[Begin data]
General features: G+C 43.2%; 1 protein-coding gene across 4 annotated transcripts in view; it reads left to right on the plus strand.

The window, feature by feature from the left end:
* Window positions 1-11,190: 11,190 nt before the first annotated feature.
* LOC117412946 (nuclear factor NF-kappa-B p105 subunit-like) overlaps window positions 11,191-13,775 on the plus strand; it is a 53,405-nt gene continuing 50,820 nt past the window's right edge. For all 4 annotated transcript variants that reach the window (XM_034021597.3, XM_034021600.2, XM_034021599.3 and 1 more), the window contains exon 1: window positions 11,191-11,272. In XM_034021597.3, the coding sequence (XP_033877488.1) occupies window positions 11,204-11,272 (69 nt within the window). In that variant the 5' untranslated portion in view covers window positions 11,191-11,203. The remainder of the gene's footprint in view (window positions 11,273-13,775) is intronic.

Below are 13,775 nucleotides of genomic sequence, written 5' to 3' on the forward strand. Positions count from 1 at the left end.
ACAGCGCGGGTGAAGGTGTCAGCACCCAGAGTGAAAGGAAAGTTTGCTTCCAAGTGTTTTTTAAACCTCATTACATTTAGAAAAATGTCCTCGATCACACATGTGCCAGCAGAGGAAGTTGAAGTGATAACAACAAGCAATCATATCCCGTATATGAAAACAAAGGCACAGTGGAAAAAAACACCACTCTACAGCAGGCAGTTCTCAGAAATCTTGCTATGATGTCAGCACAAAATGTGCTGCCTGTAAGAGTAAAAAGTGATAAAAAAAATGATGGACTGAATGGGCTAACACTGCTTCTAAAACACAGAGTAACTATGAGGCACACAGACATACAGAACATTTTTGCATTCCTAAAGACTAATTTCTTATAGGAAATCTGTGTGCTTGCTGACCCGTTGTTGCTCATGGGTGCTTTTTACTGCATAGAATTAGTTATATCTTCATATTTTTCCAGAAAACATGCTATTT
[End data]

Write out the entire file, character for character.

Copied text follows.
General features: G+C 43.2%; 1 protein-coding gene across 4 annotated transcripts in view; it reads left to right on the plus strand.

The window, feature by feature from the left end:
* Window positions 1-11,190: 11,190 nt before the first annotated feature.
* LOC117412946 (nuclear factor NF-kappa-B p105 subunit-like) overlaps window positions 11,191-13,775 on the plus strand; it is a 53,405-nt gene continuing 50,820 nt past the window's right edge. For all 4 annotated transcript variants that reach the window (XM_034021597.3, XM_034021600.2, XM_034021599.3 and 1 more), the window contains exon 1: window positions 11,191-11,272. In XM_034021597.3, the coding sequence (XP_033877488.1) occupies window positions 11,204-11,272 (69 nt within the window). In that variant the 5' untranslated portion in view covers window positions 11,191-11,203. The remainder of the gene's footprint in view (window positions 11,273-13,775) is intronic.

Below are 13,775 nucleotides of genomic sequence, written 5' to 3' on the forward strand. Positions count from 1 at the left end.
ACAGCGCGGGTGAAGGTGTCAGCACCCAGAGTGAAAGGAAAGTTTGCTTCCAAGTGTTTTTTAAACCTCATTACATTTAGAAAAATGTCCTCGATCACACATGTGCCAGCAGAGGAAGTTGAAGTGATAACAACAAGCAATCATATCCCGTATATGAAAACAAAGGCACAGTGGAAAAAAACACCACTCTACAGCAGGCAGTTCTCAGAAATCTTGCTATGATGTCAGCACAAAATGTGCTGCCTGTAAGAGTAAAAAGTGATAAAAAAAATGATGGACTGAATGGGCTAACACTGCTTCTAAAACACAGAGTAACTATGAGGCACACAGACATACAGAACATTTTTGCATTCCTAAAGACTAATTTCTTATAGGAAATCTGTGTGCTTGCTGACCCGTTGTTGCTCATGGGTGCTTTTTACTGCATAGAATTAGTTATATCTTCATATTTTTCCAGAAAACATGCTATTT